10 Songs, 57 Minutes

EDITORS’ NOTES

Pyramid of the Sun was the second studio album featuring a new rhythm section for Atlanta’s Maserati and the last one with drummer Jerry Fuchs at the wheel (he died in a 2009 accident). The band lives up to its name on this album, with songs that pulse and whoosh like greased neon in a Krautrock–meets–math rock vein. Fuchs’ unreasonably steady metronomic skills create enormous amounts of momentum. The hyper-drive guitars and sci-fi movie synths on “They’ll No More Suffer from Hunger” are more convincing than the sleek, polite stomp of “They’ll No More Suffer from Thirst,” but both tunes make for a thrilling ride. “Ruins” is nearly three minutes of static-coated, cavernous drums marching under warring synth notes, while the title track is an insistent, ominous bit of motorik mayhem. Reportedly the last track written with Fuchs, “’Bye M’Friend, Goodbye” is one of the best, with a mournful chant giving way to an almost joyous guitar coda. Maserati has made some of the most memorable instrumental music of the last decade, and Pyramid of the Sun is a fitting and admirable remembrance of a huge talent.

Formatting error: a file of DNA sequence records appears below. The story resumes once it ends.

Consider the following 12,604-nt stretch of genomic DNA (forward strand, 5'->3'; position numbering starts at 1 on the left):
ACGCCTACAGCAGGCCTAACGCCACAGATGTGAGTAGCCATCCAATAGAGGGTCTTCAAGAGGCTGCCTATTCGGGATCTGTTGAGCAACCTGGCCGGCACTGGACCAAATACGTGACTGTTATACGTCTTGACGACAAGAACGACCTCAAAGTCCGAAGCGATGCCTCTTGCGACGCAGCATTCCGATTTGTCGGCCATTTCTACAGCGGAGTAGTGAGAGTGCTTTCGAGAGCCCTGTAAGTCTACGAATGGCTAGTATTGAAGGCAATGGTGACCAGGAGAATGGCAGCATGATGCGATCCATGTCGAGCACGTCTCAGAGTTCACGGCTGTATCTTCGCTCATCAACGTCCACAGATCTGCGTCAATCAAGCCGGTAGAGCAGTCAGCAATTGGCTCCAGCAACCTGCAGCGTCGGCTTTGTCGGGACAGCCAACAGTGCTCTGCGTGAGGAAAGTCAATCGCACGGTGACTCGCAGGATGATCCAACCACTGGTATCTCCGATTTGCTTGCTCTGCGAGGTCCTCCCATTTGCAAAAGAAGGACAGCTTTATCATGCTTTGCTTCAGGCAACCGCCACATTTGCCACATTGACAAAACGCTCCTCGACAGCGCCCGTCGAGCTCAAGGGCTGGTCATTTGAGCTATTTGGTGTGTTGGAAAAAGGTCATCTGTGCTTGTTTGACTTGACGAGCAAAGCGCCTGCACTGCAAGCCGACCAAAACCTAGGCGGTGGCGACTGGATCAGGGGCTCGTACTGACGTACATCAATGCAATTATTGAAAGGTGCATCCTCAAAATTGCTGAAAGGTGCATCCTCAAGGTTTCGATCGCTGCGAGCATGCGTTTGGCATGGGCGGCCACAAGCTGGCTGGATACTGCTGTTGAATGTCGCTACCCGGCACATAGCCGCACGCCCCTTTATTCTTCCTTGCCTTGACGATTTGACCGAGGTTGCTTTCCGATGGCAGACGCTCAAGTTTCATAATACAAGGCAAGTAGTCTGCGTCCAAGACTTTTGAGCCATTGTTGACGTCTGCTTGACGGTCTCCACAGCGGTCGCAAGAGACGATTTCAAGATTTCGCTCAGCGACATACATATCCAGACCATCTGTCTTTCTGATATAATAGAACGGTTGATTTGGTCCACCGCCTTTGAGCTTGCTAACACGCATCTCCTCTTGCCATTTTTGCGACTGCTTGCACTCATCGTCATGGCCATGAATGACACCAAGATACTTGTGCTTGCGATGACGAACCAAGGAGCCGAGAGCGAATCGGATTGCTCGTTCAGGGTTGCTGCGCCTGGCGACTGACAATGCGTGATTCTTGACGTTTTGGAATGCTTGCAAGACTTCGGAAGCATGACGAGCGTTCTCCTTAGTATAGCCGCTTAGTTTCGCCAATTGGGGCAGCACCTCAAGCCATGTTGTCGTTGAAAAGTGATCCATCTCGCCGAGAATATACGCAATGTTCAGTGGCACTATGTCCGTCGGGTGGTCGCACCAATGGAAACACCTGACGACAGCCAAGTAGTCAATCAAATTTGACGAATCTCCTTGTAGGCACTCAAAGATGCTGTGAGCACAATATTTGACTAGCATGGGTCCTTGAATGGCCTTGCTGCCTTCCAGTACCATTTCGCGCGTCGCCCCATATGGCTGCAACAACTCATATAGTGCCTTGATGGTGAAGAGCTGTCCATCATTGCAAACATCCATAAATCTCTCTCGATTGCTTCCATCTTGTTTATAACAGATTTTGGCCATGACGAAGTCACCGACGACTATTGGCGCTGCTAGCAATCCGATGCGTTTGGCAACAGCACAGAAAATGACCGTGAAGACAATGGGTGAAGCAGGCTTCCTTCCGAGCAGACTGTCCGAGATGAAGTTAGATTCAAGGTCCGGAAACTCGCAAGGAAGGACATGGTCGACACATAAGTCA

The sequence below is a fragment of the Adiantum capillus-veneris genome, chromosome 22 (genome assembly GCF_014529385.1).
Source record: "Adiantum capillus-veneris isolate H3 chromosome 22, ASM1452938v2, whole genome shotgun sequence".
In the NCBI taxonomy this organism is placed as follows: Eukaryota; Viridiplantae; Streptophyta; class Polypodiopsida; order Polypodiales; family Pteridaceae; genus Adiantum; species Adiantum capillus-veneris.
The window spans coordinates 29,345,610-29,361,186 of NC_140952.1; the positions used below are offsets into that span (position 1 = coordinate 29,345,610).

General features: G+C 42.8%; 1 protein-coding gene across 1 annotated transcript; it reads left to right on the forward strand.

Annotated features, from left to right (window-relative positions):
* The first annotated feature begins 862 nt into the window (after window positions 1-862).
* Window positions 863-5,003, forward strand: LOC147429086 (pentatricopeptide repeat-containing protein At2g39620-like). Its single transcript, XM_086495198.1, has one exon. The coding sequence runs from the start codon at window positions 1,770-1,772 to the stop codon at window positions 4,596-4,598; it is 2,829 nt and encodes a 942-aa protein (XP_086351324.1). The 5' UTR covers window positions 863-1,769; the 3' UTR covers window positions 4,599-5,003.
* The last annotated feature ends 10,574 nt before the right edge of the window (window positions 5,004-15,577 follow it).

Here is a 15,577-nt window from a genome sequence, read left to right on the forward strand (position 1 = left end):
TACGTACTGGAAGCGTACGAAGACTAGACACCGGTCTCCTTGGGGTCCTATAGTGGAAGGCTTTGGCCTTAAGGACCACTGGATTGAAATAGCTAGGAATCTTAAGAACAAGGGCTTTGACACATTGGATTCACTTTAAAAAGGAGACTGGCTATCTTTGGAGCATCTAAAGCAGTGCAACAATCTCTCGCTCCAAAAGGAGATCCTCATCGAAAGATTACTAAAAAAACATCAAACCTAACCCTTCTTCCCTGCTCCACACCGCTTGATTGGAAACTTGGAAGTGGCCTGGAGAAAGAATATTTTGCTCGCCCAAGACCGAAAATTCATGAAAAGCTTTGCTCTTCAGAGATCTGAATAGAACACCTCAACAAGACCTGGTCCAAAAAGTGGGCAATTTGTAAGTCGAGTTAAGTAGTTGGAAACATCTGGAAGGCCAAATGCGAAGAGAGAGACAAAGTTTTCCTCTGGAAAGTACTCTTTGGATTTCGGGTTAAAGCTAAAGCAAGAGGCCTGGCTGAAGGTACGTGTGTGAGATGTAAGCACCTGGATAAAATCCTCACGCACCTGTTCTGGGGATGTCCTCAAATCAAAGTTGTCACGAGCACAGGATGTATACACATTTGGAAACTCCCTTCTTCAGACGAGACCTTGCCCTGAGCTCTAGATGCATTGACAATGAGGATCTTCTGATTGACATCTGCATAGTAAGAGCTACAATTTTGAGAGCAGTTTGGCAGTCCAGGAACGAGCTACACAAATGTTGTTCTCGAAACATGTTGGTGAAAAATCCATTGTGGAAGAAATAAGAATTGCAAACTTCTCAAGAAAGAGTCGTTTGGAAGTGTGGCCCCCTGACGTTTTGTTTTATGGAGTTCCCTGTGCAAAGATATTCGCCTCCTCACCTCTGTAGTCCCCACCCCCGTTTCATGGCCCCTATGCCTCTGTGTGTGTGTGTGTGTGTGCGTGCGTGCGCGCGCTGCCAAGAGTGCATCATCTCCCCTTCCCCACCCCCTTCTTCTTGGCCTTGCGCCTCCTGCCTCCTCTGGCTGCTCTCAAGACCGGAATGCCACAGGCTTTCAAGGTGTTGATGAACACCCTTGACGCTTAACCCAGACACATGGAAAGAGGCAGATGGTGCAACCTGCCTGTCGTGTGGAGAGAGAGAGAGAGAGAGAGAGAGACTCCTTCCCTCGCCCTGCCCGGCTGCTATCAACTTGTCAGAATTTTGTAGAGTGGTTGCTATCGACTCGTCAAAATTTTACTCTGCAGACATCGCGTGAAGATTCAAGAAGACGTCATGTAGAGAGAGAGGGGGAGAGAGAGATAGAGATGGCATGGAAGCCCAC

EDITORS’ NOTES

Pyramid of the Sun was the second studio album featuring a new rhythm section for Atlanta’s Maserati and the last one with drummer Jerry Fuchs at the wheel (he died in a 2009 accident). The band lives up to its name on this album, with songs that pulse and whoosh like greased neon in a Krautrock–meets–math rock vein. Fuchs’ unreasonably steady metronomic skills create enormous amounts of momentum. The hyper-drive guitars and sci-fi movie synths on “They’ll No More Suffer from Hunger” are more convincing than the sleek, polite stomp of “They’ll No More Suffer from Thirst,” but both tunes make for a thrilling ride. “Ruins” is nearly three minutes of static-coated, cavernous drums marching under warring synth notes, while the title track is an insistent, ominous bit of motorik mayhem. Reportedly the last track written with Fuchs, “’Bye M’Friend, Goodbye” is one of the best, with a mournful chant giving way to an almost joyous guitar coda. Maserati has made some of the most memorable instrumental music of the last decade, and Pyramid of the Sun is a fitting and admirable remembrance of a huge talent.

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